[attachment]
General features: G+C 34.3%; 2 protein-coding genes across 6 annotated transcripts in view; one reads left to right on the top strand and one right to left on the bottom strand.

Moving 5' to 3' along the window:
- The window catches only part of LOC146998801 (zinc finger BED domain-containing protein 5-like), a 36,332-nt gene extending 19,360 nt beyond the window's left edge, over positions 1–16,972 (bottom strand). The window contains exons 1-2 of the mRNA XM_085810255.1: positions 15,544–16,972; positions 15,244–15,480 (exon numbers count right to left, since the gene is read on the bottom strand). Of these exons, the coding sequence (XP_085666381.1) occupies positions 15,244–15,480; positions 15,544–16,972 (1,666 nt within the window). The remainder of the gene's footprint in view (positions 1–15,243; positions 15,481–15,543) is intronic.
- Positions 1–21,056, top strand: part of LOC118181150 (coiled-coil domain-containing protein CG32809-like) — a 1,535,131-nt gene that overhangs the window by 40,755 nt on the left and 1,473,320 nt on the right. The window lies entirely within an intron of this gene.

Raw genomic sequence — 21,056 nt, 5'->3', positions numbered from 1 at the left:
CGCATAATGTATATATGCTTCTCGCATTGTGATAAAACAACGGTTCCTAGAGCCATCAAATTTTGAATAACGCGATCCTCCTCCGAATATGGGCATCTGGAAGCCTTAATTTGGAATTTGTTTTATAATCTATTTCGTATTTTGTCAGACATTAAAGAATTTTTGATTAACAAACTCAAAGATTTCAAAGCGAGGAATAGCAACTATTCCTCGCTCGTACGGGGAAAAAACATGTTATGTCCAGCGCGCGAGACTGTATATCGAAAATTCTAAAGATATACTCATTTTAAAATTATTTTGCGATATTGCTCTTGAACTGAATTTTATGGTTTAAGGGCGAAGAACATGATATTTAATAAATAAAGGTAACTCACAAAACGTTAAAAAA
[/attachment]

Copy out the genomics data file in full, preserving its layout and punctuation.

General features: G+C 34.3%; 2 protein-coding genes across 6 annotated transcripts in view; one reads left to right on the top strand and one right to left on the bottom strand.

Moving 5' to 3' along the window:
- The window catches only part of LOC146998801 (zinc finger BED domain-containing protein 5-like), a 36,332-nt gene extending 19,360 nt beyond the window's left edge, over positions 1–16,972 (bottom strand). The window contains exons 1-2 of the mRNA XM_085810255.1: positions 15,544–16,972; positions 15,244–15,480 (exon numbers count right to left, since the gene is read on the bottom strand). Of these exons, the coding sequence (XP_085666381.1) occupies positions 15,244–15,480; positions 15,544–16,972 (1,666 nt within the window). The remainder of the gene's footprint in view (positions 1–15,243; positions 15,481–15,543) is intronic.
- Positions 1–21,056, top strand: part of LOC118181150 (coiled-coil domain-containing protein CG32809-like) — a 1,535,131-nt gene that overhangs the window by 40,755 nt on the left and 1,473,320 nt on the right. The window lies entirely within an intron of this gene.

Raw genomic sequence — 21,056 nt, 5'->3', positions numbered from 1 at the left:
CGCATAATGTATATATGCTTCTCGCATTGTGATAAAACAACGGTTCCTAGAGCCATCAAATTTTGAATAACGCGATCCTCCTCCGAATATGGGCATCTGGAAGCCTTAATTTGGAATTTGTTTTATAATCTATTTCGTATTTTGTCAGACATTAAAGAATTTTTGATTAACAAACTCAAAGATTTCAAAGCGAGGAATAGCAACTATTCCTCGCTCGTACGGGGAAAAAACATGTTATGTCCAGCGCGCGAGACTGTATATCGAAAATTCTAAAGATATACTCATTTTAAAATTATTTTGCGATATTGCTCTTGAACTGAATTTTATGGTTTAAGGGCGAAGAACATGATATTTAATAAATAAAGGTAACTCACAAAACGTTAAAAAA